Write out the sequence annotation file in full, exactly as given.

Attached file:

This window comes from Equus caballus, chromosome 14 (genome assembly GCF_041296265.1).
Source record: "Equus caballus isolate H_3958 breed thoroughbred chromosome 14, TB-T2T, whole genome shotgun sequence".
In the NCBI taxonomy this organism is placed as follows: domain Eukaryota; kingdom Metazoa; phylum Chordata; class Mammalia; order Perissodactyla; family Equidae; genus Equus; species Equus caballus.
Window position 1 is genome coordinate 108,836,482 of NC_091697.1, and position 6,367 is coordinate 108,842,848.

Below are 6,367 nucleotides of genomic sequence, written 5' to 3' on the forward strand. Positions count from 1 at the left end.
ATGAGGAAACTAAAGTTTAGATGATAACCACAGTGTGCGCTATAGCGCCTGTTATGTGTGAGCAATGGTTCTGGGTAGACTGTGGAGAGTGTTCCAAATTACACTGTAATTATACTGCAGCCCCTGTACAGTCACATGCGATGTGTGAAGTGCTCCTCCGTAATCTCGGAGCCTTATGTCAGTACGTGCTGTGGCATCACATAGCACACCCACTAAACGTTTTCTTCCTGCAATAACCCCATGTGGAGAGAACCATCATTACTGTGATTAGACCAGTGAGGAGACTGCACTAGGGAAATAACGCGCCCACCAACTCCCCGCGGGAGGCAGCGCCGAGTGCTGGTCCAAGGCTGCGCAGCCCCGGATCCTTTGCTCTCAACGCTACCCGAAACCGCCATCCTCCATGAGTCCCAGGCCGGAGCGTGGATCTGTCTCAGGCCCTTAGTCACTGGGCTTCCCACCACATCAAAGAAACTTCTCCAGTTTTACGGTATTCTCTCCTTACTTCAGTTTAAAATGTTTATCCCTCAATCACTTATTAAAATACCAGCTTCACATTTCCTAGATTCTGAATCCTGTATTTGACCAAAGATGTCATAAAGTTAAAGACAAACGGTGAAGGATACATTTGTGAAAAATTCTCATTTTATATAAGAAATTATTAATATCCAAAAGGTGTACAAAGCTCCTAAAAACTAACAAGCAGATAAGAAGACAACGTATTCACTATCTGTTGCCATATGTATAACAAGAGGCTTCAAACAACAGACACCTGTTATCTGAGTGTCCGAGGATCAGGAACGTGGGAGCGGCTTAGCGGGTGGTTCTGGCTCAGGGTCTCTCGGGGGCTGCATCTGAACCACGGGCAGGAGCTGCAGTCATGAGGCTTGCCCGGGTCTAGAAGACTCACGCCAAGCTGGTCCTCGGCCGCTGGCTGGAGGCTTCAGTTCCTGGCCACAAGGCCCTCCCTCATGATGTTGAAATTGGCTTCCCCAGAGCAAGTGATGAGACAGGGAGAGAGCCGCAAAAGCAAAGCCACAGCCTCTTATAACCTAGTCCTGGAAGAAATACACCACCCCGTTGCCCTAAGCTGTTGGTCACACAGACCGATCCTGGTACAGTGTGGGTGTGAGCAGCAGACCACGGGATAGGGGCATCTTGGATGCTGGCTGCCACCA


This window comes from Equus caballus, chromosome 14 (genome assembly GCF_041296265.1).
Source record: "Equus caballus isolate H_3958 breed thoroughbred chromosome 14, TB-T2T, whole genome shotgun sequence".
In the NCBI taxonomy this organism is placed as follows: domain Eukaryota; kingdom Metazoa; phylum Chordata; class Mammalia; order Perissodactyla; family Equidae; genus Equus; species Equus caballus.
Window position 1 is genome coordinate 108,836,482 of NC_091697.1, and position 6,367 is coordinate 108,842,848.

Below are 6,367 nucleotides of genomic sequence, written 5' to 3' on the forward strand. Positions count from 1 at the left end.
ATGAGGAAACTAAAGTTTAGATGATAACCACAGTGTGCGCTATAGCGCCTGTTATGTGTGAGCAATGGTTCTGGGTAGACTGTGGAGAGTGTTCCAAATTACACTGTAATTATACTGCAGCCCCTGTACAGTCACATGCGATGTGTGAAGTGCTCCTCCGTAATCTCGGAGCCTTATGTCAGTACGTGCTGTGGCATCACATAGCACACCCACTAAACGTTTTCTTCCTGCAATAACCCCATGTGGAGAGAACCATCATTACTGTGATTAGACCAGTGAGGAGACTGCACTAGGGAAATAACGCGCCCACCAACTCCCCGCGGGAGGCAGCGCCGAGTGCTGGTCCAAGGCTGCGCAGCCCCGGATCCTTTGCTCTCAACGCTACCCGAAACCGCCATCCTCCATGAGTCCCAGGCCGGAGCGTGGATCTGTCTCAGGCCCTTAGTCACTGGGCTTCCCACCACATCAAAGAAACTTCTCCAGTTTTACGGTATTCTCTCCTTACTTCAGTTTAAAATGTTTATCCCTCAATCACTTATTAAAATACCAGCTTCACATTTCCTAGATTCTGAATCCTGTATTTGACCAAAGATGTCATAAAGTTAAAGACAAACGGTGAAGGATACATTTGTGAAAAATTCTCATTTTATATAAGAAATTATTAATATCCAAAAGGTGTACAAAGCTCCTAAAAACTAACAAGCAGATAAGAAGACAACGTATTCACTATCTGTTGCCATATGTATAACAAGAGGCTTCAAACAACAGACACCTGTTATCTGAGTGTCCGAGGATCAGGAACGTGGGAGCGGCTTAGCGGGTGGTTCTGGCTCAGGGTCTCTCGGGGGCTGCATCTGAACCACGGGCAGGAGCTGCAGTCATGAGGCTTGCCCGGGTCTAGAAGACTCACGCCAAGCTGGTCCTCGGCCGCTGGCTGGAGGCTTCAGTTCCTGGCCACAAGGCCCTCCCTCATGATGTTGAAATTGGCTTCCCCAGAGCAAGTGATGAGACAGGGAGAGAGCCGCAAAAGCAAAGCCACAGCCTCTTATAACCTAGTCCTGGAAGAAATACACCACCCCGTTGCCCTAAGCTGTTGGTCACACAGACCGATCCTGGTACAGTGTGGGTGTGAGCAGCAGACCACGGGATAGGGGCATCTTGGATGCTGGCTGCCACCA